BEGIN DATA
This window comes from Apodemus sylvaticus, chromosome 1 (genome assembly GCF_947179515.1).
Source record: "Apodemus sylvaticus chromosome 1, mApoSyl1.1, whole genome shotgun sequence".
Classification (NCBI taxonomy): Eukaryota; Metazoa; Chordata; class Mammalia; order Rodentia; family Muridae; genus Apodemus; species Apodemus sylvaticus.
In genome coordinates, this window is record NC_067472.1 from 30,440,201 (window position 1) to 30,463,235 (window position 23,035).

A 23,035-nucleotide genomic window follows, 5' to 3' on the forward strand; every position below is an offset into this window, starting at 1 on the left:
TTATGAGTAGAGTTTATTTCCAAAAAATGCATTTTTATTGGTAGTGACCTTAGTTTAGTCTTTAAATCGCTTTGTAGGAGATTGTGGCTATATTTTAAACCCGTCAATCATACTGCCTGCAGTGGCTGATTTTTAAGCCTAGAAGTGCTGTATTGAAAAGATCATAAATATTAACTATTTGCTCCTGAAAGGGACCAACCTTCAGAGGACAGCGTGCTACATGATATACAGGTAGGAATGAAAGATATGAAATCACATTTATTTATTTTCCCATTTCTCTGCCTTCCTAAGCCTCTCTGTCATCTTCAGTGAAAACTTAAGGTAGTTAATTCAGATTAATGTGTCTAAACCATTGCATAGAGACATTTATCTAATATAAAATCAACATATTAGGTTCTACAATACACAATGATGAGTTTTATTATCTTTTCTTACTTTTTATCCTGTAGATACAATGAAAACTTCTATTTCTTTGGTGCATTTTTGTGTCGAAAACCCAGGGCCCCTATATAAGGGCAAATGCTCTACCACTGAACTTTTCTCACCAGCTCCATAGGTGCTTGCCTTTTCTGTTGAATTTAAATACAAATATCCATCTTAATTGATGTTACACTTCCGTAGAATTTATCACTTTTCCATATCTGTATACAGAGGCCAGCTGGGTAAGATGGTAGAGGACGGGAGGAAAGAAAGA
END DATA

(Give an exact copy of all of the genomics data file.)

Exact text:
This window comes from Apodemus sylvaticus, chromosome 1 (genome assembly GCF_947179515.1).
Source record: "Apodemus sylvaticus chromosome 1, mApoSyl1.1, whole genome shotgun sequence".
Classification (NCBI taxonomy): Eukaryota; Metazoa; Chordata; class Mammalia; order Rodentia; family Muridae; genus Apodemus; species Apodemus sylvaticus.
In genome coordinates, this window is record NC_067472.1 from 30,440,201 (window position 1) to 30,463,235 (window position 23,035).

A 23,035-nucleotide genomic window follows, 5' to 3' on the forward strand; every position below is an offset into this window, starting at 1 on the left:
TTATGAGTAGAGTTTATTTCCAAAAAATGCATTTTTATTGGTAGTGACCTTAGTTTAGTCTTTAAATCGCTTTGTAGGAGATTGTGGCTATATTTTAAACCCGTCAATCATACTGCCTGCAGTGGCTGATTTTTAAGCCTAGAAGTGCTGTATTGAAAAGATCATAAATATTAACTATTTGCTCCTGAAAGGGACCAACCTTCAGAGGACAGCGTGCTACATGATATACAGGTAGGAATGAAAGATATGAAATCACATTTATTTATTTTCCCATTTCTCTGCCTTCCTAAGCCTCTCTGTCATCTTCAGTGAAAACTTAAGGTAGTTAATTCAGATTAATGTGTCTAAACCATTGCATAGAGACATTTATCTAATATAAAATCAACATATTAGGTTCTACAATACACAATGATGAGTTTTATTATCTTTTCTTACTTTTTATCCTGTAGATACAATGAAAACTTCTATTTCTTTGGTGCATTTTTGTGTCGAAAACCCAGGGCCCCTATATAAGGGCAAATGCTCTACCACTGAACTTTTCTCACCAGCTCCATAGGTGCTTGCCTTTTCTGTTGAATTTAAATACAAATATCCATCTTAATTGATGTTACACTTCCGTAGAATTTATCACTTTTCCATATCTGTATACAGAGGCCAGCTGGGTAAGATGGTAGAGGACGGGAGGAAAGAAAGA